It doesn’t matter who my father was, ”said the American poet, Anne Sexton. “It matters who I remember he was.”
How do we remember our fathers? And, more importantly perhaps, how do we think our children will remember us?
After a certain age, I suppose, as our children begin to grow older — and the prospect of their having to remember us, in one way or the other, becomes, well, more than a prospect — a lot of us think of it.
They have had no choice in the matter of us being their parents and, saddled with whom they have, what do they make of us?
Martin Amis once said that his childhood memories of his father was of someone who was very funny and affectionate, but someone who brooked neither any interruption nor any nonsense when it came to his writing time.
I think that that would be roughly the sort of childhood memory many of us would have of our fathers. My nine-year-old daughter, for instance, in a recent school essay titled ‘My Father’, wrote that I made a lot of jokes and was the funniest person she knew.
How do I remember my father, whom I have met only once or twice a year, for years now?
I remember him as benign, gentle but firm; freighted with responsibility and, yet, on occasion, carefree. If I have to recall a single image of his from my boyhood, it would be of him standing before a stained, half-length mirror, tucking in his shirt before going to work.
When I think of it now, it seems as though he was putting on his armour before venturing out for his daily battle with life and making a living.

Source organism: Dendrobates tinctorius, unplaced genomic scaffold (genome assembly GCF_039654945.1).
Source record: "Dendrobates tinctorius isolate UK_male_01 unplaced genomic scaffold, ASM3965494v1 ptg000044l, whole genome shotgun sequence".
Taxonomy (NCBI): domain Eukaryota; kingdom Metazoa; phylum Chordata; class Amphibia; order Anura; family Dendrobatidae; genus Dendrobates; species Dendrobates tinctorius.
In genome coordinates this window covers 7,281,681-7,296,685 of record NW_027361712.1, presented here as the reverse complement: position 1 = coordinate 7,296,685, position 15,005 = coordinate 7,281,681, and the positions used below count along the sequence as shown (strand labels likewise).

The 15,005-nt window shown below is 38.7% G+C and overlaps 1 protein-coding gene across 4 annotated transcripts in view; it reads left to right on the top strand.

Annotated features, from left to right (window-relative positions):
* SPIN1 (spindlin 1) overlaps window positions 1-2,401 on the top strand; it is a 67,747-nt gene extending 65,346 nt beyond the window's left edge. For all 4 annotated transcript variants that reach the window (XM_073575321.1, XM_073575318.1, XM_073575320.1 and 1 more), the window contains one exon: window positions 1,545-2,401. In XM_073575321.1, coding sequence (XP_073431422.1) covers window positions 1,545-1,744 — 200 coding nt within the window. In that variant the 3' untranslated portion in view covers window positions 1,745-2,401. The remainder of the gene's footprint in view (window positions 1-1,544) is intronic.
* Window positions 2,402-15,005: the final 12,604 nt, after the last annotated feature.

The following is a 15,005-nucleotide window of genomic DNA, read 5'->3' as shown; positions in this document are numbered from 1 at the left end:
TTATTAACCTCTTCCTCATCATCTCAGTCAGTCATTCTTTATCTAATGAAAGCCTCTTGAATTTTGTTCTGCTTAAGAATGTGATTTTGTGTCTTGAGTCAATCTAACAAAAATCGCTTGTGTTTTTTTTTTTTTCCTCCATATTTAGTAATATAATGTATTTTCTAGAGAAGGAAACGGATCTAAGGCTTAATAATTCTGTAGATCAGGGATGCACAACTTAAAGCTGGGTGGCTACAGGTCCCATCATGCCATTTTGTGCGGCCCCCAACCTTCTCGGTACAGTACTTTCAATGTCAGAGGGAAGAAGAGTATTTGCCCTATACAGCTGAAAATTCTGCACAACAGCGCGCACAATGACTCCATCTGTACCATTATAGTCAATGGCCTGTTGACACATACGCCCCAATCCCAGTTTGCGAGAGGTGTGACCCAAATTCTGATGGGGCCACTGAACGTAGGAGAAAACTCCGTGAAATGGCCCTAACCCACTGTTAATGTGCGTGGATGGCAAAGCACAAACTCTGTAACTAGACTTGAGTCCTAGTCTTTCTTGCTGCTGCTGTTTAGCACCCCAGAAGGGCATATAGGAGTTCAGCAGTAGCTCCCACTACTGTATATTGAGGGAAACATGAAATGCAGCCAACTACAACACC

Most of all, though, I remember him as someone who could make me laugh. We had a game, I recall, in which he had to tell me funny stories and I had to try and keep myself from laughing as long as I could.
If I yielded, he won.
If I could hold on till the end of the story, I did.
My father almost invariably won.
And it’s probably the only game I played in my childhood that I did not mind losing. I suppose this has something to do with the kind of roles parents take on in their families: the ones in which the fathers tend to play good cops turn out to be the ones in which they are recalled as the funny guys.
“Today, while the titular head of the family may still be the father, everyone knows that he is little more than chairman, at most, of the entertainment committee,” said scientist Ashley Montagu.
Look, I don’t mind in the least. Chairman of the entertainment committee will do very nicely for me, thank you.
If that is how our daughter wants to think back on how I was when she was a child, I’d be more than pleased to be thought of that way.
How about you?